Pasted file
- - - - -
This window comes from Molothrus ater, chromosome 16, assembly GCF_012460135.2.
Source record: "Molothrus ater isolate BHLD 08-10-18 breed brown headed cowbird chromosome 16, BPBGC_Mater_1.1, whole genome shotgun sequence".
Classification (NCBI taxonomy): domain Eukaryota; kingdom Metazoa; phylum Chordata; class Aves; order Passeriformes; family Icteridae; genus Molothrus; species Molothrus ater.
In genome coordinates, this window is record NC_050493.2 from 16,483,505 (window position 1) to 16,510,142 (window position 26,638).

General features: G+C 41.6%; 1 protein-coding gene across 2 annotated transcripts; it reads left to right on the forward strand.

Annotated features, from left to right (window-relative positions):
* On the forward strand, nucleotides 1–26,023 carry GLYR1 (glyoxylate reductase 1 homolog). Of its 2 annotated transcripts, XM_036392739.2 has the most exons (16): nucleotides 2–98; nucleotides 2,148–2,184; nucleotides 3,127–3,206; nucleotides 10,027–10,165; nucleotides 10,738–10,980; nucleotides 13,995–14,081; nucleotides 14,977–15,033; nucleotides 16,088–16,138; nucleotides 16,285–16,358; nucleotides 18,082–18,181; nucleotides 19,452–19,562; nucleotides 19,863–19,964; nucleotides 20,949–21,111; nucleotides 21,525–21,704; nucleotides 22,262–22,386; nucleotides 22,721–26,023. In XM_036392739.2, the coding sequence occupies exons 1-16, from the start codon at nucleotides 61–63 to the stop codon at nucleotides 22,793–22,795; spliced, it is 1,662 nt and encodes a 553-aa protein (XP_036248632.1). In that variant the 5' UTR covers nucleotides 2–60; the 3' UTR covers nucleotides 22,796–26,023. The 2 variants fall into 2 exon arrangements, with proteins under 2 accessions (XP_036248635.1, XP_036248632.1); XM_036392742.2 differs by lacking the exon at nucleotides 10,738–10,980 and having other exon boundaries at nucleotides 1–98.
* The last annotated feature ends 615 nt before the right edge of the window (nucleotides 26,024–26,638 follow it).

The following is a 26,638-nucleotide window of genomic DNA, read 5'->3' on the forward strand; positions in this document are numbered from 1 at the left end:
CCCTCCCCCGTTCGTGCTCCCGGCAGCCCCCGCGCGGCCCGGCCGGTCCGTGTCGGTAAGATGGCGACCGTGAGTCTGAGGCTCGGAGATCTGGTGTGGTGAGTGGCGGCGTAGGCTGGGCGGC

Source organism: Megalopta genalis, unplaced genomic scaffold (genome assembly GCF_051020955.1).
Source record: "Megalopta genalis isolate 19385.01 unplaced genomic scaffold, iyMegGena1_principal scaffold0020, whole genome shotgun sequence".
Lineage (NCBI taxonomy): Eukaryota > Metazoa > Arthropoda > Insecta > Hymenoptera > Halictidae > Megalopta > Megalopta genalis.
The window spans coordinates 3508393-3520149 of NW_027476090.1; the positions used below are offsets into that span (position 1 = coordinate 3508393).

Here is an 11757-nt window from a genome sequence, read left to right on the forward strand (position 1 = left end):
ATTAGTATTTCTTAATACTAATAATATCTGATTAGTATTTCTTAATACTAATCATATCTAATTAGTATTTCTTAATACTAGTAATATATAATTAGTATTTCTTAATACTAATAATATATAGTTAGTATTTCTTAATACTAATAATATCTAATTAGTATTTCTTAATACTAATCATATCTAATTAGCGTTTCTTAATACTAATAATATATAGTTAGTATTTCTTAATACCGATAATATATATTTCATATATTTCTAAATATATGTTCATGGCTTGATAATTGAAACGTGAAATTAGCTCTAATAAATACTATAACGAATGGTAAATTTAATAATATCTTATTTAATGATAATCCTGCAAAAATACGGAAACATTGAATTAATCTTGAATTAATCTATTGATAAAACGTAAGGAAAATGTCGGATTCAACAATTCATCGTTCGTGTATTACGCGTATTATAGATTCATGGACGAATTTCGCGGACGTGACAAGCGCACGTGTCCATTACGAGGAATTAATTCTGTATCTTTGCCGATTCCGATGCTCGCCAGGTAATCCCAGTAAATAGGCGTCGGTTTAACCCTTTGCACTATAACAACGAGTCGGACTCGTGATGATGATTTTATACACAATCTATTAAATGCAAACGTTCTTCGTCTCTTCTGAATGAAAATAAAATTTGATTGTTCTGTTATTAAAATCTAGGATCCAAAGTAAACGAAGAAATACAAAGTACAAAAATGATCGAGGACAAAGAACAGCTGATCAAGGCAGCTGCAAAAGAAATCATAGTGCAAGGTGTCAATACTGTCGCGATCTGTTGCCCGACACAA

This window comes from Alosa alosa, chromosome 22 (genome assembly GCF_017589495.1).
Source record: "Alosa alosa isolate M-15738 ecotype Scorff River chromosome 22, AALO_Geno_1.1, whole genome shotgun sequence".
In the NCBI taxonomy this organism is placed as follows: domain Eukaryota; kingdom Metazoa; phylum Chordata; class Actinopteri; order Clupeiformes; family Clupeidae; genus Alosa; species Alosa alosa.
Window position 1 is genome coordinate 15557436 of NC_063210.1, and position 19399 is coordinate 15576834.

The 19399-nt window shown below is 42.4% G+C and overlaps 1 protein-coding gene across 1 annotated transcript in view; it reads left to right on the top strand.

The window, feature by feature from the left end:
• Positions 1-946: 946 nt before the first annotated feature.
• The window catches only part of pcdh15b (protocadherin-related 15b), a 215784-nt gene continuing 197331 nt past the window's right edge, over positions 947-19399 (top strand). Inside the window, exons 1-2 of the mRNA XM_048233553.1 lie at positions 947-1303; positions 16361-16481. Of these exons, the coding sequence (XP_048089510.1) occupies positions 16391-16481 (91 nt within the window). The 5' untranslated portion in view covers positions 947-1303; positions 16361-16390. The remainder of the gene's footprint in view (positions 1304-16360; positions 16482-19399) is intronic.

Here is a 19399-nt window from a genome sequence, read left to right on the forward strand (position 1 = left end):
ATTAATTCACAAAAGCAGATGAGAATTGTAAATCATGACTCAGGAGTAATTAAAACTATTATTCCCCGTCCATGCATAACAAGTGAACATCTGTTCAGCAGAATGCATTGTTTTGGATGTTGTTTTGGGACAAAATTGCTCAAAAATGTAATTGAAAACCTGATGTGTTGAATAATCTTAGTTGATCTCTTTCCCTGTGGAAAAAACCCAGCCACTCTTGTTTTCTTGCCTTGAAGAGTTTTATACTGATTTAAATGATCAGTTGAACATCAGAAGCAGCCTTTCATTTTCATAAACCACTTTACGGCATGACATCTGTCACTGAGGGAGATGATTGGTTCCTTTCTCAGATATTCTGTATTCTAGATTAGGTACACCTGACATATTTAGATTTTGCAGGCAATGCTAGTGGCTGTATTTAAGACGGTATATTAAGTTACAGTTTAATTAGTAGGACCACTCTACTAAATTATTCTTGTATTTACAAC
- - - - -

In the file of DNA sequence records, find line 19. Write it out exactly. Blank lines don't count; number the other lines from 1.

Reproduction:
In the NCBI taxonomy this organism is placed as follows: domain Eukaryota; kingdom Metazoa; phylum Chordata; class Actinopteri; order Clupeiformes; family Clupeidae; genus Alosa; species Alosa alosa.